Sir Edmund Verney (1590-1642)

Verney demonstrates well the heart searching that went on before the outbreak of the Civil War. He had a long association with Charles I, having been his servant before he came to the throne (1613), and had maintained that relationship in the intervening years. By 1642 he had benefited from Charles's sales of monopolies, received a court pension, and had lent Charles large sums of money. However, he was also a Puritan, a MP, and a member of both the Short and Long parliaments, and was opposed to Charles's arbitrary measures during the Eleven Years Tyranny. Even his sons were split - his eldest son fought for Parliament (as did his older brother), while his two younger sons joined Verney and fought for the King. Verney explained his decision to fight for the King in a letter, expressing motives common to many of Charles's supports.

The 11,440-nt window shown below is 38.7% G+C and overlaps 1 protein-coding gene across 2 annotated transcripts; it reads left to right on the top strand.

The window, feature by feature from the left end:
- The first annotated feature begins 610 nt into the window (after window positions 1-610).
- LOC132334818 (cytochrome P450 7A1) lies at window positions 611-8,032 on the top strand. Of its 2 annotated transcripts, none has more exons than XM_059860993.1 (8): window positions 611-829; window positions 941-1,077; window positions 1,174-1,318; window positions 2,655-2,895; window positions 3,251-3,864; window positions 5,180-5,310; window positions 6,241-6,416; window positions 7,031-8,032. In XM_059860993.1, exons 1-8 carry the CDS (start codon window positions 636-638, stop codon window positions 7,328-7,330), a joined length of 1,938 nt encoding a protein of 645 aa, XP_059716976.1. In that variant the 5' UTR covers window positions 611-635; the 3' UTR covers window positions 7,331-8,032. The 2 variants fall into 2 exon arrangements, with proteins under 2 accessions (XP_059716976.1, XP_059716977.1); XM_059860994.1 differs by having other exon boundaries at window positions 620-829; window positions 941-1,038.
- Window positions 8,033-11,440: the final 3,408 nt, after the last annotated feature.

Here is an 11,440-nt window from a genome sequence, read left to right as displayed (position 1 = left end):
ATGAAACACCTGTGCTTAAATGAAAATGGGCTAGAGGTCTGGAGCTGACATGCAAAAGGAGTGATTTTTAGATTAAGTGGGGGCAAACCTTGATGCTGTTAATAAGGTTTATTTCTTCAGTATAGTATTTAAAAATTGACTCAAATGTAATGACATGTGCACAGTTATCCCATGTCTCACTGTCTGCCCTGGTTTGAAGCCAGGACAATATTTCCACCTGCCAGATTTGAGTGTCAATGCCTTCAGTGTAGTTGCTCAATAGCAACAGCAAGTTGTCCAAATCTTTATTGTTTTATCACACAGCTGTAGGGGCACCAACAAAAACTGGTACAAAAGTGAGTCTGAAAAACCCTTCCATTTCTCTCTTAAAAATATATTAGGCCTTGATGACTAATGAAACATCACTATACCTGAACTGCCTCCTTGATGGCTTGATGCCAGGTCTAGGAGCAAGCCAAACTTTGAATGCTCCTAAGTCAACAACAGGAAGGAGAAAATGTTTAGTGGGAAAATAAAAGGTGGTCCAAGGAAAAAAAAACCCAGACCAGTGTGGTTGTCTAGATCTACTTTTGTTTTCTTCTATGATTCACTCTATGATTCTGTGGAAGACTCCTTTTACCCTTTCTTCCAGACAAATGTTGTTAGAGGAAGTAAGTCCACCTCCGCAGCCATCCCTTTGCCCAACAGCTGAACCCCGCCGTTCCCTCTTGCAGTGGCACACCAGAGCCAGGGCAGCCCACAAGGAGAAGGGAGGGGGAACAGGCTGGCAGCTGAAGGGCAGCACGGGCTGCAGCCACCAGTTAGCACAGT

I have eaten his bread and served him near thirty years, and will not do so base a thing as to forsake him; and choose rather to lose my life (which I am sure to do) to preserve and defend those things which are against my conscience to preserve and defend
Verney Memoirs, London, 1892, Vol. I, p.277

When war broke out, Verney was appointed to be the King's standard-bearer, but at the battle of Edgehill (23 October 1642), he was killed while engaged in intense hand to hand fighting, and the standard captured.

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How to cite this article: Rickard, J. (19 April 2001), Sir Edmund Verney (1590-1642),

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